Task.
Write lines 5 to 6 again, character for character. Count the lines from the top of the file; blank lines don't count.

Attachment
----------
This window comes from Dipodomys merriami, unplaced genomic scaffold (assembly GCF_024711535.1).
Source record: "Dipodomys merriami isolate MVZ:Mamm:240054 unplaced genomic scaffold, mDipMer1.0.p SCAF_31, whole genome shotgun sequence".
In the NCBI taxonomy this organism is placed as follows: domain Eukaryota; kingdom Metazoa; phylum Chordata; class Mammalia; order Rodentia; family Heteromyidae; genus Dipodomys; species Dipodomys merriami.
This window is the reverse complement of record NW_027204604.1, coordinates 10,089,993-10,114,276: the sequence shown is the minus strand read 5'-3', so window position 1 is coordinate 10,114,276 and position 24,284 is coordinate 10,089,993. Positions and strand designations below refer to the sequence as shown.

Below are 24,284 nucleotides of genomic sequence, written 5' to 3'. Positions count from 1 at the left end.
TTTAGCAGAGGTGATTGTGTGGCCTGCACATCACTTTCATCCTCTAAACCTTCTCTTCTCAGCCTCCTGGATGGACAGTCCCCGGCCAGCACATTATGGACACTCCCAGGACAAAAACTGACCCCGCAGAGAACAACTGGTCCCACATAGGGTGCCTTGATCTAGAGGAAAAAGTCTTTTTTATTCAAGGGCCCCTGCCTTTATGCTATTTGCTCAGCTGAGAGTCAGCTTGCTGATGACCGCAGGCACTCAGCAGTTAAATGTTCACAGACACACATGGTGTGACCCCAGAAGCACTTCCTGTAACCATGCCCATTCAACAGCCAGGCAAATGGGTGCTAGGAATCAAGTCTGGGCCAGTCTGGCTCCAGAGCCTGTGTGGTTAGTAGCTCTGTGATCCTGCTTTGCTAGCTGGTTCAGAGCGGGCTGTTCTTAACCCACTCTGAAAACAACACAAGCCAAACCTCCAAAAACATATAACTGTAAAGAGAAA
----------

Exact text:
Below are 24,284 nucleotides of genomic sequence, written 5' to 3'. Positions count from 1 at the left end.
TTTAGCAGAGGTGATTGTGTGGCCTGCACATCACTTTCATCCTCTAAACCTTCTCTTCTCAGCCTCCTGGATGGACAGTCCCCGGCCAGCACATTATGGACACTCCCAGGACAAAAACTGACCCCGCAGAGAACAACTGGTCCCACATAGGGTGCCTTGATCTAGAGGAAAAAGTCTTTTTTATTCAAGGGCCCCTGCCTTTATGCTATTTGCTCAGCTGAGAGTCAGCTTGCTGATGACCGCAGGCACTCAGCAGTTAAATGTTCACAGACACACATGGTGTGACCCCAGAAGCACTTCCTGTAACCATGCCCATTCAACAGCCAGGCAAATGGGTGCTAGGAATCAAGTCTGGGCCAGTCTGGCTCCAGAGCCTGTGTGGTTAGTAGCTCTGTGATCCTGCTTTGCTAGCTGGTTCAGAGCGGGCTGTTCTTAACCCACTCTGAAAACAACACAAGCCAAACCTCCAAAAACATATAACTGTAAAGAGAAA